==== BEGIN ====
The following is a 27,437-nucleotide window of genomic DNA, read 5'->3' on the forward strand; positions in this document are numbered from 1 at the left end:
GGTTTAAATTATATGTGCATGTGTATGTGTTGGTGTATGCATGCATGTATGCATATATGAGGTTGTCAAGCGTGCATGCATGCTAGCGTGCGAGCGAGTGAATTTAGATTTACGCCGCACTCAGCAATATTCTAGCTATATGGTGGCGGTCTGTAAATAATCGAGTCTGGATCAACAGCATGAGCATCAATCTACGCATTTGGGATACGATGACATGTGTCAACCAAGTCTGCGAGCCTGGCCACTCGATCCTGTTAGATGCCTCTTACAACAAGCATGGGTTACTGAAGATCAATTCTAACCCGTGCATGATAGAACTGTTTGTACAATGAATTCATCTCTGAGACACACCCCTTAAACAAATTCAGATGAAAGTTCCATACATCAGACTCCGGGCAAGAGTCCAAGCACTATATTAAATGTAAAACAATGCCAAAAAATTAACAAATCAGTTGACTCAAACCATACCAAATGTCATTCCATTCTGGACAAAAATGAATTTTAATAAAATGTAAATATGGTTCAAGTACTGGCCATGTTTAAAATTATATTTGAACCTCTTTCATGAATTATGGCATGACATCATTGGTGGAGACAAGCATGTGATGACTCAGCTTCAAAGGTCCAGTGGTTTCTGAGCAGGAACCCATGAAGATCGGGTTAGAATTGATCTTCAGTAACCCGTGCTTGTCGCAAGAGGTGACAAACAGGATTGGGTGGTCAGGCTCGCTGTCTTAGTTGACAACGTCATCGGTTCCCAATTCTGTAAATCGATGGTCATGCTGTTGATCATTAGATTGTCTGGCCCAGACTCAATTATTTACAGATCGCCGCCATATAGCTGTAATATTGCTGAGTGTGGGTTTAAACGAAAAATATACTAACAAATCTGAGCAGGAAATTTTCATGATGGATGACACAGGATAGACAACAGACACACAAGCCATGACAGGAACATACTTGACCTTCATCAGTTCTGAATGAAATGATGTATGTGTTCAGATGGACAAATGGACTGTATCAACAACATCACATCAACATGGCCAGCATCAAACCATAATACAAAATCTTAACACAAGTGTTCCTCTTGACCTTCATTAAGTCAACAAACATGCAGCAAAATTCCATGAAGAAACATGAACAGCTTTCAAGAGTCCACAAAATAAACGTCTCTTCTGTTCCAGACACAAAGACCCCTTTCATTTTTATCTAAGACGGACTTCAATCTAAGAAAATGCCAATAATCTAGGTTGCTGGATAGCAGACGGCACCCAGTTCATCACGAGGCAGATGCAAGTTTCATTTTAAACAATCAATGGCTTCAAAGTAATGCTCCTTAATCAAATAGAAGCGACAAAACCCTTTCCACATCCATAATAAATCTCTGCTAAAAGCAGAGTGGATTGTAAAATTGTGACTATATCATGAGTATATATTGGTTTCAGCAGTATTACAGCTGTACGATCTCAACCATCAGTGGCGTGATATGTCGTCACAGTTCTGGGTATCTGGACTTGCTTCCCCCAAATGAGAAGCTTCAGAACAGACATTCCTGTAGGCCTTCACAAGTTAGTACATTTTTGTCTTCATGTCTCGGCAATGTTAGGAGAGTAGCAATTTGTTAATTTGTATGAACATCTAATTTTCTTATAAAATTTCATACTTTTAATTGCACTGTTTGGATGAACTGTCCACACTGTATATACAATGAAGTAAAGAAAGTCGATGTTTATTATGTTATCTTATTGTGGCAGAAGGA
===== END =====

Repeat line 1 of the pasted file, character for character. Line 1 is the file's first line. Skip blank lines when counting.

The following is a 27,437-nucleotide window of genomic DNA, read 5'->3' on the forward strand; positions in this document are numbered from 1 at the left end: